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Stock Seasonals: What They Reveal
09/15/2020 6:00 am EST
Joon Choi breaks down seasonal tendencies in the S&P 500.
The year 2020 feels a lot like 2009 when the stock market bottomed in March and the recession ended a few months later, except that this year everything is happening much more quickly.
The S&P 500 Index fell 34% in less than five weeks from Feb. 19 to March 23, and then reclaimed a new high on Aug. 18 (less than five months after the bottom). Both the selloff and rebound was the fastest bear market and recovery ever. Technology stocks are benefitting from the exploding demand for remote working/schooling/consulting capabilities.
I want to shed some light on what to expect for the remainder of the year based on historical data and answer the question whether to chase the current rally.
The S&P 500 gained 7% last month, which is the most profitable August since 1986 (when the index appreciated 7.1%). However, back then SPX gave up all its gains in the following month. Equities are also exhibiting some volatility in early September. As shown in Chart 1, September is the worst-performing month (-0.4%) since 1950. Moreover, there are more 1% or greater daily swings in October than any other months despite decent average performance of 0.8%.
The S&P 500 Index was up 8.3% as of Aug. 31, and I thought it warranted finding out if a positive return during the first eight months has any effect on the remaining months. So, I separated the monthly returns into four categories: January to August, September, October and November and December.
SPX gained 5.3% from January to August, -0.4% in September, 0.8% in October and 3.1% during November and December. However, if I isolate the years in which SPX had positive returns through August, September was slightly positive (0.5%) and October was slightly negative (-0.1%), approximately a 1% improvement and 1% deterioration respectively from all periods. When SPX is lower after the first eight months, it averaged -2.5% in September and 2.9% in October. Based on these averages, we should see a slightly positive return in September and October (See Table 1, below).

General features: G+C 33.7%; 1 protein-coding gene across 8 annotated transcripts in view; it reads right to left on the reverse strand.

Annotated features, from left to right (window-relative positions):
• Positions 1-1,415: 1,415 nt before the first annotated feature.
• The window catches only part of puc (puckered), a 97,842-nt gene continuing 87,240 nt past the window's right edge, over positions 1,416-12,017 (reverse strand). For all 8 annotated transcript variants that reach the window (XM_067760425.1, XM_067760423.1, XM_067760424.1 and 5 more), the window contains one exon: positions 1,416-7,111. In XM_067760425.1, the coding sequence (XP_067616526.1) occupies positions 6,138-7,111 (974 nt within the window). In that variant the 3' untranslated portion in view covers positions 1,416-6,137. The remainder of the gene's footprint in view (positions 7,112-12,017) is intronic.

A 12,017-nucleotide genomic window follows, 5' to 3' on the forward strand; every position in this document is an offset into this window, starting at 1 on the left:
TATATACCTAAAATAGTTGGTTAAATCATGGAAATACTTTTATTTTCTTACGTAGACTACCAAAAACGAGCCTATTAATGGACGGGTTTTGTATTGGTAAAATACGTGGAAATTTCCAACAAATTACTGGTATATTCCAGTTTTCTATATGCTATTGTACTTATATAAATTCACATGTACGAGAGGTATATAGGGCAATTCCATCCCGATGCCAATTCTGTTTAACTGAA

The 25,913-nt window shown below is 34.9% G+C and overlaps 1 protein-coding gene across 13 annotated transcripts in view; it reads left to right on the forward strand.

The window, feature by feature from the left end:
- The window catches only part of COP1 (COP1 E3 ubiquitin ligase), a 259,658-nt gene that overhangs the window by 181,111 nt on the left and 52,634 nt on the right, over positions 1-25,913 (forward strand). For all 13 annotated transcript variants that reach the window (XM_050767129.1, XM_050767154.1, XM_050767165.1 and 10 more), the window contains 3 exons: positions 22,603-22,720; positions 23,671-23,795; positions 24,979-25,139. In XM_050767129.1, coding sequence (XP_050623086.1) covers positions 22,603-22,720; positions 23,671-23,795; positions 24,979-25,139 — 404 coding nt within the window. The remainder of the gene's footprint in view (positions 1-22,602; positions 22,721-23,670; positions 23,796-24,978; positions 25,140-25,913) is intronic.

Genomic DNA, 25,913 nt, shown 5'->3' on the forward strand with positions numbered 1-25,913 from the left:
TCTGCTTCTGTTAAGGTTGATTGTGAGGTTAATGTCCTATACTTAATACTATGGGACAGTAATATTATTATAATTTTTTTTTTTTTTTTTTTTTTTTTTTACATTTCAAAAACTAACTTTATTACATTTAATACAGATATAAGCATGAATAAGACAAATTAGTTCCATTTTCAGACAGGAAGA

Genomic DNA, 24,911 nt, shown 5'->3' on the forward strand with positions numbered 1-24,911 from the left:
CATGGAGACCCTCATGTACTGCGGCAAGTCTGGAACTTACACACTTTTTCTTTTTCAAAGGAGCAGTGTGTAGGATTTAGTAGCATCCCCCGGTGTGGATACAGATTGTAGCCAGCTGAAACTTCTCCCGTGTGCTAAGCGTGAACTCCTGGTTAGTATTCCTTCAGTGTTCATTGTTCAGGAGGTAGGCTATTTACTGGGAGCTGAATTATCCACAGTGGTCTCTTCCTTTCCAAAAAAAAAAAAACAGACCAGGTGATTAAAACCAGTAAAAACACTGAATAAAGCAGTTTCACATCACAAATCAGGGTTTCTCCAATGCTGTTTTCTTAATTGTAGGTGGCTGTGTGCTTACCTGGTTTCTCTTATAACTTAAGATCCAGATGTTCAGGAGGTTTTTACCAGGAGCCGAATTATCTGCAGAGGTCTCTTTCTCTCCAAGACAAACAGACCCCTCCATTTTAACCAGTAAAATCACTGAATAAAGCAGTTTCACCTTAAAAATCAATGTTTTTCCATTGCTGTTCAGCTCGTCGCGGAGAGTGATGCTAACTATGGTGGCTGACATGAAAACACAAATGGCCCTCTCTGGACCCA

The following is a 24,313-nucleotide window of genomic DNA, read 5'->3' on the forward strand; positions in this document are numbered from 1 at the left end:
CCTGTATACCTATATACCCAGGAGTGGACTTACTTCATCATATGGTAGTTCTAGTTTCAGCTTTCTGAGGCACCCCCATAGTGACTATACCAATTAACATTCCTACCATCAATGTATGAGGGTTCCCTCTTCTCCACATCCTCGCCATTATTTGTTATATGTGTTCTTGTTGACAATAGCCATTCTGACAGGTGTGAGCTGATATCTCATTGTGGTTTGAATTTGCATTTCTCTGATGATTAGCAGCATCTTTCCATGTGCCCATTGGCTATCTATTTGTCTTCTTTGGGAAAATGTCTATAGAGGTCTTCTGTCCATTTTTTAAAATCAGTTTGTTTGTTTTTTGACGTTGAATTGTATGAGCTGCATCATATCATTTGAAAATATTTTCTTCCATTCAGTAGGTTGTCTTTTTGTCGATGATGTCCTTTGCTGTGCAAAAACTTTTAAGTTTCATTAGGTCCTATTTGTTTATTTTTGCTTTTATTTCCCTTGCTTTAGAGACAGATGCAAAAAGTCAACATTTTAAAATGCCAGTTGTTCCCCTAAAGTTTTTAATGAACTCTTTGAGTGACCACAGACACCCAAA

Although seasonality tells us to expect a somewhat flat period for the next two months and then a sharp rise in November and December, the figures are averages and are not predictive. For example, in 2018 SPX was down 7.4% during the final two months after posting positive returns through August. So, I analyzed six corrections (greater than a 10% loss) since stocks bottomed in March 2009 to learn what we might expect after the most recent correction in the Q1. Table 2 (below) summarizes the corrections with the following information:
- Selloffs – depth of the selloff in percentage.
- Recovery Date – when SPX exceeded the peak prior to the correction.
- Recovery Time (months) – number months it took to fully recover from the correction.
- Number of months without gains – maximum number of months SPX showed no gains after it recovered its most recent correction.
- Max Gain – maximum gain during the period from when the market first hit a new post-correction high and when it revisited that breakout level.
- Max drawdown – maximum drawdown incurred during # of months without gains.
The figure below illustrates how these six quantities are measured from the stock price data.
The first correction of 13.7% started on April 15, 2010, and lasted until June 7, 2010, and SPX recouped all its losses on Nov. 4, 2010. SPX was flat 13.5 months after the recovery, but it was up 11.7% from the recovered level at one point. Lastly, there was a 19.4% drawdown during the 13.5 months that SPX was flat. As of the Sept. 9, 2020, close, SPX is up 0.27% from its most recent recovery date (August 18), which indicates the index was “flattish” for the past 0.7 month. SPX was up as much as 5.6% from its recovery level on Sept. 2 but then had a 7% drawdown. So, what does this research imply? It shows that after recovering from corrections, SPX was flat anywhere from 3.9 to 20.2 months later. If history serves as a guide, we may see the index revisit the Aug. 18 level (3,389.78) in the months ahead.
Past seasonality statistics suggest that stock returns may be minimal in September and October. Uncertainties surrounding the Covid-19 pandemic’s effect on global economies, availability of safe vaccines, and the US presidential election are leading to a wide dispersion of year-end SPX targets by Wall Street strategists. It may be prudent to be cautious and not chase the current rally since my research suggests that the S&P 500 Index may have a hard time meaningfully staying above 3,389.78 level on Aug. 18.
If stocks are headed sideways, then strategies such as covered call positions, high dividend yielding stocks, and riskier corporate bonds (both high yield and floating rate) should serve you well. Please be advised that this study does not say that SPX will be flat for an extended period but rather you will have the chance to add equity exposure to your portfolio at the current level in the months ahead. So, why not wait until some of the uncertainties are addressed before increasing equity exposure?
Joon Choi is senior portfolio manager/research analyst at Signalert Asset Management. Sign up here for a free three-month subscription to Dr. Marvin Appel’s Systems and Forecasts newsletter, published every other week with hotline access to the most current commentary. No further obligation.
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